Since I missed the discussion on placebo and blinding:
Quote Originally Posted by Coidzor View Post
It's more like innate might not have been the best word to choose in particular, but your bones can only grow in so many ways and if someone tries to break them there's only so many ways that a given bone will reform to the stimulus. Even with the leading explanation for sexuality actually changing, which, as far as I can recall, is still a bit of a gray area due to the usual ages of the children involved, is such that it's more whether the person who experiences that kind of traumatic event has the potential for being affected in that way.

Also it's a bad example because the bones will form as they form so long as there's nothing catastrophically wrong happening. Or maybe it's still good because I only recall equally traumatic things as giving rise to what we think are changes in sexuality as opposed to just ceasing to live life in denial and/or the closet.

Sexuality arises from the self in my view, and while people can try to break you in many, many ways, what allows one's sexuality to be broken is, again, something intrinsic to the person being broken or else the techniques would roughly work on all of us.
Quote Originally Posted by SiuiS View Post
mm. I may be misunderstanding you, but isn't that like saying your bones are innate because your body grows them - and then ignoring that your environment plays a huge part in how they form?

The question isn't about whether your sexualkity is part of you, it is about whether it would be the same in a vacuum as it is hen amongst people, in society.

I lean towards more innate, mesel'. But I can't really be sure, as I knew more about the details of the acts at age 2, than most of my fellws did by the time high school sexual education rolled around. It's entirely posible I picked it up through osmosis.
*Puts on professor hat* Ahem. Let me introduce you to the wonderful concept of phenotypic plasticity. Basically everything we are is, in some sense, genetic. We aren't evolved to be netizens, for instance, but our pre-civilization ideas about fairness, reciprocity, and punishment dictate how we respond to trolling. The degree to which environment can change how our genes express a trait (called a phenotype) is called plasticity.

The classic example is English ivy. In the shade its leaves look like this:

while in sunlight they look like this(the shape, not the disease):

This is because the lobes allow the leaves to tessellate and collect all available light in the understory, while the rounder leaves are more efficient for collecting light in the canopy. Ivy has to have genetic programming for both shapes (and intermediates) because it's a climbing plant and has leaves in both the canopy and the understory.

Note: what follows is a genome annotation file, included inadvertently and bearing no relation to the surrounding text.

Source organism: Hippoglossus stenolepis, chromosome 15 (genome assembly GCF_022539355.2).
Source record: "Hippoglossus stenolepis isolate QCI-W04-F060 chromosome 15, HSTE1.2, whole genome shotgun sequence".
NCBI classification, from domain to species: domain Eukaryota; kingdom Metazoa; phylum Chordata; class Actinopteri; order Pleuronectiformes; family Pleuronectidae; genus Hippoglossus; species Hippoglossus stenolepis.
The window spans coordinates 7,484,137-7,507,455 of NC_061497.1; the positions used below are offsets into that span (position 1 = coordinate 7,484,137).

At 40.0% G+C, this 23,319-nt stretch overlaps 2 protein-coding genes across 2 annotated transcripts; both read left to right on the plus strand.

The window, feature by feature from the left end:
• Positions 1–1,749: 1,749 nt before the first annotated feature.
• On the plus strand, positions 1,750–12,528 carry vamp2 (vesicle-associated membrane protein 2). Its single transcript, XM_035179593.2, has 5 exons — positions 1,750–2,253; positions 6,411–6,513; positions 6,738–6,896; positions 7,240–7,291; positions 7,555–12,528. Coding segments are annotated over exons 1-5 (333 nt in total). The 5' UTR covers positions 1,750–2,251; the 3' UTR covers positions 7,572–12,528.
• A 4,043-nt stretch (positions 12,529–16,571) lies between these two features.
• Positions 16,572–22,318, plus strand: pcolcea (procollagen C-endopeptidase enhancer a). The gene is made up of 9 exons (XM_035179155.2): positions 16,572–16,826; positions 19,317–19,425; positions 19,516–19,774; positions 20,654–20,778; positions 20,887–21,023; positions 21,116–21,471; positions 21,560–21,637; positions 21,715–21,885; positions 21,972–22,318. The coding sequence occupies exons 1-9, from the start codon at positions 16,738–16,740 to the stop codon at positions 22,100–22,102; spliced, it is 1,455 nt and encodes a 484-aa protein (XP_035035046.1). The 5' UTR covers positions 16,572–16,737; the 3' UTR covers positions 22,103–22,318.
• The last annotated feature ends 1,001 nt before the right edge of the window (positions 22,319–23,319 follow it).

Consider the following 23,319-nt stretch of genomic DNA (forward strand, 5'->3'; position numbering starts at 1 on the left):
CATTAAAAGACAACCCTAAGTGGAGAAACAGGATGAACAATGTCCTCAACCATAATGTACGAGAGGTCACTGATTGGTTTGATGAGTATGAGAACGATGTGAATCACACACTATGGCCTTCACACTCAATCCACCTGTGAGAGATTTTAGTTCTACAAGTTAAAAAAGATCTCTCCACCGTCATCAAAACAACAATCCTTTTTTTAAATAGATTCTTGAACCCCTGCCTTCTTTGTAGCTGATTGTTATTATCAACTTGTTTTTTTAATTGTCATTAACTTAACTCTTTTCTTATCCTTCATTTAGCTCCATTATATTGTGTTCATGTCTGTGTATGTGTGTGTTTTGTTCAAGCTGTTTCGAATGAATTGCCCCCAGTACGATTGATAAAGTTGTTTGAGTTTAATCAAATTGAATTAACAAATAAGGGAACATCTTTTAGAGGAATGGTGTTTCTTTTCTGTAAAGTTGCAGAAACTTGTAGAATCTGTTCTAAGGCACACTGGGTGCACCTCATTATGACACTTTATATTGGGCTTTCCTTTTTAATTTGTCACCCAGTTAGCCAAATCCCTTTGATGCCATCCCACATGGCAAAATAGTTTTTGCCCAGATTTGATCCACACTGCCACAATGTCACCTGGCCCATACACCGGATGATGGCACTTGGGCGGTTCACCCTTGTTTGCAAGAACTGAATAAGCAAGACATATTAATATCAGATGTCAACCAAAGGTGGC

The human brain is a classically plastic organism. That's why, whenever I hear of a new study finding differences between men's brains and women's brains (or between straight and gay brains, or any of the other mostly trivial differences neuroscientists like to look at), I don't go OMG teh wimminz r different from us menz and tear up my feminist membership card. It's at least as likely that twenty-plus years of growing up female has changed the brain. In fact, the very fact that you're capable of learning demonstrates its plasticity.

So, what does that mean for sexuality (and gender identity)? I dunno. From what I understand from twin studies, it's unlikely that sexuality is dictated entirely by genes. It could be that everyone has the same chance of turning out either gay or straight or bi (there just isn't enough research on asexuality to say anything at all, yet), and that environment dictates the outcome. Also because of twin studies, I think that's unlikely as well. The reality is probably intermediate. Everyone has a genetic bias toward some portion of the spectrum, and then environment shapes it further. A hundred years ago, the shame of sporadic same-sex crushes I've had may have either magnified them so I'd end up more bisexual, or may have squelched them before I was cognizant of them.

Also, there's no such thing as a trait "in a vacuum." There's always an environment that shapes phenotype, even if that environment is "a vacuuum." Though typically that pheotype is "dead." Even a metaphorical vacuum is an environment: the closest two I can think of are neglect (for children) and sensory deprivation. In both cases, the phenotype that results is usually severe mental illness.

(A key note: just because a trait is plastic doesn't mean that it's changeable once it arises. Particularly for psychological traits, there's often a key period for plasticity and after a certain point, it's set in stone. Language is a good example: if a normal person doesn't have the opportunity to learn to speak by age 5 or so, you probably will remain nonverbal for the rest of their life, and your ability to learn new a new language without a significant accent basically disappears by the time you're 16. Likewise, asthma can be caused by a relatively germ-free upbringing, but by the time you reach adulthood, no amount of sterilization can cause it and no amount of grunginess can cause it. So wingnut pray-the-gay away types are still wrong and the APA is still right.)